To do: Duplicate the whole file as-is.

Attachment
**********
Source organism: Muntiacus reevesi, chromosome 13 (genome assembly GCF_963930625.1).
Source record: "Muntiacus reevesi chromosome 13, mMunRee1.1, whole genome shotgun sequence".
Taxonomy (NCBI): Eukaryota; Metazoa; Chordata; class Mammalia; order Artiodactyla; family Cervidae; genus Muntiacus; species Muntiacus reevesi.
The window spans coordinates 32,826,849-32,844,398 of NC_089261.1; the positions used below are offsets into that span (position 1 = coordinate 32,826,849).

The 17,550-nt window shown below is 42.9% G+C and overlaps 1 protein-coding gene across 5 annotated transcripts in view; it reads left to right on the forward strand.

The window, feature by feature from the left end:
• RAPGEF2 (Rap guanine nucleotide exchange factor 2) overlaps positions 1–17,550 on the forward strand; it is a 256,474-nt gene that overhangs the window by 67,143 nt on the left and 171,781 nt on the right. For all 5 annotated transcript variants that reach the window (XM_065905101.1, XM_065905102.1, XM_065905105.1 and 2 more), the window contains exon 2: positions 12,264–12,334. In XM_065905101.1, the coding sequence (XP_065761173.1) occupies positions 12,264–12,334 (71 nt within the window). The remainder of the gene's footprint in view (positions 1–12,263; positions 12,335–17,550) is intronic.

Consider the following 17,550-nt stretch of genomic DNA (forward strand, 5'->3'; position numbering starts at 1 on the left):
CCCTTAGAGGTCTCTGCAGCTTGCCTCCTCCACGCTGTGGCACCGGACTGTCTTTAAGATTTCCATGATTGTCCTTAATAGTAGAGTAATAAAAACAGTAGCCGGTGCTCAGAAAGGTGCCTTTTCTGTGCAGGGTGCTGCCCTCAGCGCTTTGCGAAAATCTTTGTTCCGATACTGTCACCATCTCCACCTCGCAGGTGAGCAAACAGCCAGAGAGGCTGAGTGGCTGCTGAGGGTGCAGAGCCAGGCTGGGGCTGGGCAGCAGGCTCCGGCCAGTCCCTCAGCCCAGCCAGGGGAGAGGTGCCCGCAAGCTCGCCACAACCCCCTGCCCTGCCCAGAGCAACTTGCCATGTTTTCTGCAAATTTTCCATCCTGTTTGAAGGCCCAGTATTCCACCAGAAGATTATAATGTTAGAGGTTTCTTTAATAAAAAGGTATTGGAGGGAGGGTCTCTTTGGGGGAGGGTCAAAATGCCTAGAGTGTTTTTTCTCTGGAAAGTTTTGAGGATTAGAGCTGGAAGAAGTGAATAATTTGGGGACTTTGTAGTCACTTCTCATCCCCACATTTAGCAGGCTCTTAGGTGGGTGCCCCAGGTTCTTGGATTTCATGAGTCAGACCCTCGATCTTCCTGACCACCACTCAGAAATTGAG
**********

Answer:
Source organism: Muntiacus reevesi, chromosome 13 (genome assembly GCF_963930625.1).
Source record: "Muntiacus reevesi chromosome 13, mMunRee1.1, whole genome shotgun sequence".
Taxonomy (NCBI): Eukaryota; Metazoa; Chordata; class Mammalia; order Artiodactyla; family Cervidae; genus Muntiacus; species Muntiacus reevesi.
The window spans coordinates 32,826,849-32,844,398 of NC_089261.1; the positions used below are offsets into that span (position 1 = coordinate 32,826,849).

The 17,550-nt window shown below is 42.9% G+C and overlaps 1 protein-coding gene across 5 annotated transcripts in view; it reads left to right on the forward strand.

The window, feature by feature from the left end:
• RAPGEF2 (Rap guanine nucleotide exchange factor 2) overlaps positions 1–17,550 on the forward strand; it is a 256,474-nt gene that overhangs the window by 67,143 nt on the left and 171,781 nt on the right. For all 5 annotated transcript variants that reach the window (XM_065905101.1, XM_065905102.1, XM_065905105.1 and 2 more), the window contains exon 2: positions 12,264–12,334. In XM_065905101.1, the coding sequence (XP_065761173.1) occupies positions 12,264–12,334 (71 nt within the window). The remainder of the gene's footprint in view (positions 1–12,263; positions 12,335–17,550) is intronic.

Consider the following 17,550-nt stretch of genomic DNA (forward strand, 5'->3'; position numbering starts at 1 on the left):
CCCTTAGAGGTCTCTGCAGCTTGCCTCCTCCACGCTGTGGCACCGGACTGTCTTTAAGATTTCCATGATTGTCCTTAATAGTAGAGTAATAAAAACAGTAGCCGGTGCTCAGAAAGGTGCCTTTTCTGTGCAGGGTGCTGCCCTCAGCGCTTTGCGAAAATCTTTGTTCCGATACTGTCACCATCTCCACCTCGCAGGTGAGCAAACAGCCAGAGAGGCTGAGTGGCTGCTGAGGGTGCAGAGCCAGGCTGGGGCTGGGCAGCAGGCTCCGGCCAGTCCCTCAGCCCAGCCAGGGGAGAGGTGCCCGCAAGCTCGCCACAACCCCCTGCCCTGCCCAGAGCAACTTGCCATGTTTTCTGCAAATTTTCCATCCTGTTTGAAGGCCCAGTATTCCACCAGAAGATTATAATGTTAGAGGTTTCTTTAATAAAAAGGTATTGGAGGGAGGGTCTCTTTGGGGGAGGGTCAAAATGCCTAGAGTGTTTTTTCTCTGGAAAGTTTTGAGGATTAGAGCTGGAAGAAGTGAATAATTTGGGGACTTTGTAGTCACTTCTCATCCCCACATTTAGCAGGCTCTTAGGTGGGTGCCCCAGGTTCTTGGATTTCATGAGTCAGACCCTCGATCTTCCTGACCACCACTCAGAAATTGAG